You are not alone if you are experiencing difficult feelings during this corona virus crisis.
“These are confusing, stressful times for all of us. As the coronavirus pandemic affects numerous facets of our society, it also impacts each person in different ways. The disruptions to daily life are already being felt by many, my family included—my son has been sent home from college, my place of worship has closed, and the comforting social gatherings that usually fill my weekends are off-limits. We are all feeling uncertain about what could happen in the coming weeks, as we hope to slow the spread of this pandemic. Feelings of anxiety and uncertainty are completely normal during times like this.,” says Joshua A. Gordon, M.D., Ph.D. – the Director of the National Institute of Mental Health (NIMH).
“The outbreak of coronavirus disease 2019 (COVID-19) may be stressful for people. Fear and anxiety about a disease can be overwhelming and cause strong emotions in adults and children. Coping with stress will make you, the people you care about, and your community stronger. Everyone reacts differently to stressful situations. How you respond to the outbreak can depend on your background, the things that make you different from other people, and the community you live in,” says he CDC.
“Feeling anxious, confused, overwhelmed or powerless is common during an infectious disease outbreak, especially in the face of a virus with which the general public may be unfamiliar. These feelings of distress and anxiety can occur even if you are not at high risk of getting sick,” explains The National Suicide Prevention Lifeline. If you’re experiencing emotional distress related to COVID-19, please call the National Suicide Prevention Lifeline see here – talk-to-someone-now or your local crisis line:Sacramento (916) 368-3111
“Thanks to a 24-hour news cycle, near-constant social media use, empty store shelves and a flood of inaccurate information, reports of anxiety, fear and uncertainty are on the rise. These fears can be overwhelming and lead to strong emotions,” says UCI Health psychiatrist Dr. Rimal Bera and offers Helpful tips for the quarantined, social distancers and parents here.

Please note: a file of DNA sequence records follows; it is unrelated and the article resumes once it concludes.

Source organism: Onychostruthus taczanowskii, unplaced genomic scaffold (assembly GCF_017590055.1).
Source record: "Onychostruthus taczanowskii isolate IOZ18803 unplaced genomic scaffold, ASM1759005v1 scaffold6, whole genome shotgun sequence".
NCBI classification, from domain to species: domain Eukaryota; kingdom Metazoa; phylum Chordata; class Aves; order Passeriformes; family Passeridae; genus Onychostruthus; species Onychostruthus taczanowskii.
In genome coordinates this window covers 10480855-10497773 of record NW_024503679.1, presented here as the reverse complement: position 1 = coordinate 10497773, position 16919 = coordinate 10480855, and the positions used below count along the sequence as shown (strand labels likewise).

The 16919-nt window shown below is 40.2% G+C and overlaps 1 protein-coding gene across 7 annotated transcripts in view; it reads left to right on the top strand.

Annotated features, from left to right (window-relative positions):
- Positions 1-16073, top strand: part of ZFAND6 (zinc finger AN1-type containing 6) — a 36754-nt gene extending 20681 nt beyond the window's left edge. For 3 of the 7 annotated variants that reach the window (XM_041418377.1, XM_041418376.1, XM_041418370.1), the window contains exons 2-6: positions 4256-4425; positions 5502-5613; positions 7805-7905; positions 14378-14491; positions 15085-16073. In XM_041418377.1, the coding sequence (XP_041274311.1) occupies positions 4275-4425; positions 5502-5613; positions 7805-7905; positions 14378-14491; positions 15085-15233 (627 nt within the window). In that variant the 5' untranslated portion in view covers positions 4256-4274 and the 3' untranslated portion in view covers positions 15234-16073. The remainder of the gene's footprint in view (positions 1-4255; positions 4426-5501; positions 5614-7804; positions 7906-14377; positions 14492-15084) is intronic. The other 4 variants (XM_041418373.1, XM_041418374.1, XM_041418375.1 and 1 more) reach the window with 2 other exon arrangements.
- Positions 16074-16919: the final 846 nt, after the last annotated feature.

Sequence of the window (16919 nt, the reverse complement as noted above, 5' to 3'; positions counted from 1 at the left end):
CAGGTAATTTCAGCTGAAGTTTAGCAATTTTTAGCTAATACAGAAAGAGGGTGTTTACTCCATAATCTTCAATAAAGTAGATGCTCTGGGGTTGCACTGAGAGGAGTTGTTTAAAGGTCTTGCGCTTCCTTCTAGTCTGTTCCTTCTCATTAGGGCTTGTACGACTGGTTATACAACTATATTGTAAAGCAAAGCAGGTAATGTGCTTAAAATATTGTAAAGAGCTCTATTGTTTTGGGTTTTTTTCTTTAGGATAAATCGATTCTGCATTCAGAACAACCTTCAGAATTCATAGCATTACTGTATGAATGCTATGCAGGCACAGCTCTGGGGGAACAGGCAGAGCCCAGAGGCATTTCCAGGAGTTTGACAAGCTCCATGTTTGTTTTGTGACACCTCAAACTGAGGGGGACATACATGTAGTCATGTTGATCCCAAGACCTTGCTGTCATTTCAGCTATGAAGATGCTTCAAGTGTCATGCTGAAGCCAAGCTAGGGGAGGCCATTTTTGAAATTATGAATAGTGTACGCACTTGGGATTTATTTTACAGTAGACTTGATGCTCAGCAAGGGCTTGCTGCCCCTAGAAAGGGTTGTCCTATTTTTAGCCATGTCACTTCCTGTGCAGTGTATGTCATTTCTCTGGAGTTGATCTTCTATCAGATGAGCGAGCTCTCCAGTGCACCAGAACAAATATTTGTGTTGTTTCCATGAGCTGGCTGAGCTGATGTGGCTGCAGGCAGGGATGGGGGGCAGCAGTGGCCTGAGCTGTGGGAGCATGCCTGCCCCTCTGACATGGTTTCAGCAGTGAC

“COVID-19 has sent the world into an understandable panic. In the effort to slow the disease’s spread, folks are being quarantined worldwide, schools and gatherings have been cancelled, travel has ground to a halt, borders are closing, and the stock market has crashed in drops we’ve not seen for 80 years. Whether we are worried about how the outbreak will affect our employment and money-flow, access to supplies, child and elder care, or if we (or our loved ones) will contract the disease, our foundational needs for stability, security, and belonging are shaking with vulnerability,” wrote Toko-pa, artist, author who specializes in grief among other focuses.
Social distancing is “massively disruptive, and for many people, it has been intensely stressful,” says PBS News Hour. “No one knows how long this pandemic will last, or how long people’s lives will feel upended. Combined with the stress of financial strains or even not being able to blow off steam at the gym, people may increasingly feel frustrated, bored, angry or confused, said Dr. Lynn Bufka, a psychologist and expert on stress and anxiety with the American Psychological Association. ‘If you’re depressed, it’s hard to get the energy about how to do the things you need to do to stay connected to others,” Bufka said. “If you’re anxious, your anxiety is probably already elevated right now, and you have fewer resources to deal with that.'”
“Beyond the practical measures to keep each other safe, there is nothing we can do about the uncertainty of our situation. But resistance to that uncertainty is what creates regression into fear, anxiety, and panic,” notes Toko-pa.
The strange sense or discomfort you are feeling may be grief. David Kessler, a grief expert who co-wrote with Elisabeth Kübler-Ross “On Grief and Grieving: Finding the Meaning of Grief through the Five Stages” suggest many of us are suffering from a number of different griefs – micro and macro, individual and collective grief, and loss in multiple ways – loss of normalcy, connection, and safety. “With a virus, this kind of grief is so confusing for people. Our primitive mind knows something bad is happening, but you can’t see it. This breaks our sense of safety,” said Kessler. Kessler also details this may include “anticipatory grief” which defines as the “feeling we get about what the future holds when we’re uncertain.”
Toko-pa : https://toko-pa.com/2020/03/18/equinox/